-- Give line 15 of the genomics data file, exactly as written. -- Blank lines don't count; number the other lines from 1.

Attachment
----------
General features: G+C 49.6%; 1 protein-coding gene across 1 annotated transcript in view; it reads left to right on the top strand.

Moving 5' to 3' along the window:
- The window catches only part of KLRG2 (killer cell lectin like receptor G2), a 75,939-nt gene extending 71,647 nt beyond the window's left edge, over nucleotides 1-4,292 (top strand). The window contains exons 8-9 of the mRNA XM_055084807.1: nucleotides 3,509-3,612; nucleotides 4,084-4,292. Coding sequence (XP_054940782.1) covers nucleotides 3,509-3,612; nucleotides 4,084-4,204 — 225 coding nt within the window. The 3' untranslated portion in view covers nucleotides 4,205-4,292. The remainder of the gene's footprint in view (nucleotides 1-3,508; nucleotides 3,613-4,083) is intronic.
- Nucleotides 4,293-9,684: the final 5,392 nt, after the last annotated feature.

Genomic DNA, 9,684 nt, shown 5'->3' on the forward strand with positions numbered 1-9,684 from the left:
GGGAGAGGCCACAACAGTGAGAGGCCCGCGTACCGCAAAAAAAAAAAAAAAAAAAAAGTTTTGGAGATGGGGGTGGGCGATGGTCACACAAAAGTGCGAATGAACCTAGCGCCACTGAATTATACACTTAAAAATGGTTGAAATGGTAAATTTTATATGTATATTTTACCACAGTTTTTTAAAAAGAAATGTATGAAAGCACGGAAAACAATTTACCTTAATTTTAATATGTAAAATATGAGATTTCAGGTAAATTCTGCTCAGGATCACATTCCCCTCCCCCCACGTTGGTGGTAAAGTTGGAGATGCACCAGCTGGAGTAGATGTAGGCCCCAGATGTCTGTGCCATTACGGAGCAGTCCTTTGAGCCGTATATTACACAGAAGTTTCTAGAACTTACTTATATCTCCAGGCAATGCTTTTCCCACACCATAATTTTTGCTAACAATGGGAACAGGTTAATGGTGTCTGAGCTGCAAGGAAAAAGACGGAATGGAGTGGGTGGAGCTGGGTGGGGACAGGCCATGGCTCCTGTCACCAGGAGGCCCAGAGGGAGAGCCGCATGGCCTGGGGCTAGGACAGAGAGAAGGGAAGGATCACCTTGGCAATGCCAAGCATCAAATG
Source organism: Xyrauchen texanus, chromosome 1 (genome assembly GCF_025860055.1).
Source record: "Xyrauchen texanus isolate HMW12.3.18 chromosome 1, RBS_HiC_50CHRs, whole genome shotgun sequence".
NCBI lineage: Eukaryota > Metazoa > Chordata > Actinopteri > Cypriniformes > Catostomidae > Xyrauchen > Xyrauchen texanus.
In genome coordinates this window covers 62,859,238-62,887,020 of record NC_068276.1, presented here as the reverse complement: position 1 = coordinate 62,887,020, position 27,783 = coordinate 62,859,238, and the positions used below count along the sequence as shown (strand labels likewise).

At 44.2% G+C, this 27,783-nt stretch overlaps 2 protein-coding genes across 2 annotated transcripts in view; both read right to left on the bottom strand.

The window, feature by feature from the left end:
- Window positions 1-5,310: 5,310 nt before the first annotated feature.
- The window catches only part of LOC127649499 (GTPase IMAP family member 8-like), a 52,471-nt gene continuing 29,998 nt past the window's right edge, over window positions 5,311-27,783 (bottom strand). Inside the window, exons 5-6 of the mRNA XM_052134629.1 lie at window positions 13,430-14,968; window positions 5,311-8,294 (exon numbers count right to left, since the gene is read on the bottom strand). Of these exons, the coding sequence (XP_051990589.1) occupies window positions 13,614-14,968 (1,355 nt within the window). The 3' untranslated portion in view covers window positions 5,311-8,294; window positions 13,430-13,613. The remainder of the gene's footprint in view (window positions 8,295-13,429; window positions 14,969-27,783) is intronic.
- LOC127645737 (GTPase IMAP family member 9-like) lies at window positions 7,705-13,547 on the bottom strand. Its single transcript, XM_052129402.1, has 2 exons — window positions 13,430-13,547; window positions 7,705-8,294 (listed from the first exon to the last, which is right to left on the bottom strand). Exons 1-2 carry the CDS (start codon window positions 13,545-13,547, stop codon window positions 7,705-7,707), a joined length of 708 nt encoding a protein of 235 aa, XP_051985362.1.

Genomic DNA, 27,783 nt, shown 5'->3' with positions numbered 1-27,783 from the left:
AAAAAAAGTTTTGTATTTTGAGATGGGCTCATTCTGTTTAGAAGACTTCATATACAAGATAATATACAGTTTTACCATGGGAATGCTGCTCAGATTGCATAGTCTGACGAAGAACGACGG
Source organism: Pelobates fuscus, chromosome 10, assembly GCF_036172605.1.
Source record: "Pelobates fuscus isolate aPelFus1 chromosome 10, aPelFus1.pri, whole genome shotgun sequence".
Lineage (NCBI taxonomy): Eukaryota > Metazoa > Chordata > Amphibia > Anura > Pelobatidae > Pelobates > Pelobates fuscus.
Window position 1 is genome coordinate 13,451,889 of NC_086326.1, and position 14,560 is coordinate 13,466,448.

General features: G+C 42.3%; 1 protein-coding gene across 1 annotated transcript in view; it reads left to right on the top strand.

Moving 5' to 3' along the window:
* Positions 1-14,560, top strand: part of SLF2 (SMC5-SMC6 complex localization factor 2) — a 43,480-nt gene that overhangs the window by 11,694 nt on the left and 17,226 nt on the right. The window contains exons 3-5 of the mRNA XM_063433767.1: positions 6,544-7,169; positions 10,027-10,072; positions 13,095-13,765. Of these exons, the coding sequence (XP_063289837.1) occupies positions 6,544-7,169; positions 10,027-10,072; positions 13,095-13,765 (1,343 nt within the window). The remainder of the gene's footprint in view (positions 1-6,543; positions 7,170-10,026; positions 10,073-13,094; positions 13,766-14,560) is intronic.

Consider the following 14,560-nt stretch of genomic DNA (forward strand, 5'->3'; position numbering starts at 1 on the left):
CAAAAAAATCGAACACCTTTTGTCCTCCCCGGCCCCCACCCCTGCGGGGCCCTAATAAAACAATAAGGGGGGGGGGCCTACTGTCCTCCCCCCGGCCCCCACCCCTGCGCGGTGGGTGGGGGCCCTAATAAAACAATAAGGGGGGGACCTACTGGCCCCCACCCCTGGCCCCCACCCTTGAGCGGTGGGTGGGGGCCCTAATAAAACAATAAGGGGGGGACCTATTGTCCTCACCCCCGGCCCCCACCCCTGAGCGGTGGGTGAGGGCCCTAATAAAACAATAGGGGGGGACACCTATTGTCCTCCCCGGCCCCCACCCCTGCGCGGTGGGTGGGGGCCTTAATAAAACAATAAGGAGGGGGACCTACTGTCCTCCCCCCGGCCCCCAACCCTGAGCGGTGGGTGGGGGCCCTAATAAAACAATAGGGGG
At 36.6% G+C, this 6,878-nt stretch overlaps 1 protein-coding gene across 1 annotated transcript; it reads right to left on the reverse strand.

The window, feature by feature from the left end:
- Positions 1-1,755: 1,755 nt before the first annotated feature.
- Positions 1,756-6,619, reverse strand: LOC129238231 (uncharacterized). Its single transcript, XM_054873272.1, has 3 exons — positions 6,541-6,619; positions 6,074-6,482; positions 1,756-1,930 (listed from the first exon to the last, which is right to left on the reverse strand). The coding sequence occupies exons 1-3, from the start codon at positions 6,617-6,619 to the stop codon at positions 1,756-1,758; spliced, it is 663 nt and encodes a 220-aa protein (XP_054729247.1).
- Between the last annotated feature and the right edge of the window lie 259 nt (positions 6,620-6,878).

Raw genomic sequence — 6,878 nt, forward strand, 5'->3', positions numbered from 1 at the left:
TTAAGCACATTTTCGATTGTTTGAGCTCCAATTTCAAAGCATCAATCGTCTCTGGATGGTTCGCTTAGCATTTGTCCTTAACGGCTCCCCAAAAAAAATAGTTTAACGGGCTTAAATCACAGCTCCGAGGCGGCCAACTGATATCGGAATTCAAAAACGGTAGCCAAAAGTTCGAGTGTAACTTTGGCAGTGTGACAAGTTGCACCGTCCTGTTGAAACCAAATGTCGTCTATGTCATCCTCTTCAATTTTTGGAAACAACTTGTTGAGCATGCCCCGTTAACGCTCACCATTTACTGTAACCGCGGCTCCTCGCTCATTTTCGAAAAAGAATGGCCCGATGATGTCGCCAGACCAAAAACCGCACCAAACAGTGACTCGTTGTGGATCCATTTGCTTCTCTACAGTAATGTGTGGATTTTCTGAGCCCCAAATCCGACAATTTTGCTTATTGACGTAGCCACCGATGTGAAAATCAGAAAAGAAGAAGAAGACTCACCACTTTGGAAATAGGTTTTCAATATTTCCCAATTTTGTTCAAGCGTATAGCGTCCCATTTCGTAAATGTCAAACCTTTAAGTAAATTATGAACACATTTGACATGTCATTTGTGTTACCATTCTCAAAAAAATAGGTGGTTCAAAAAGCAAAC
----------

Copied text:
- LOC127645737 (GTPase IMAP family member 9-like) lies at window positions 7,705-13,547 on the bottom strand. Its single transcript, XM_052129402.1, has 2 exons — window positions 13,430-13,547; window positions 7,705-8,294 (listed from the first exon to the last, which is right to left on the bottom strand). Exons 1-2 carry the CDS (start codon window positions 13,545-13,547, stop codon window positions 7,705-7,707), a joined length of 708 nt encoding a protein of 235 aa, XP_051985362.1.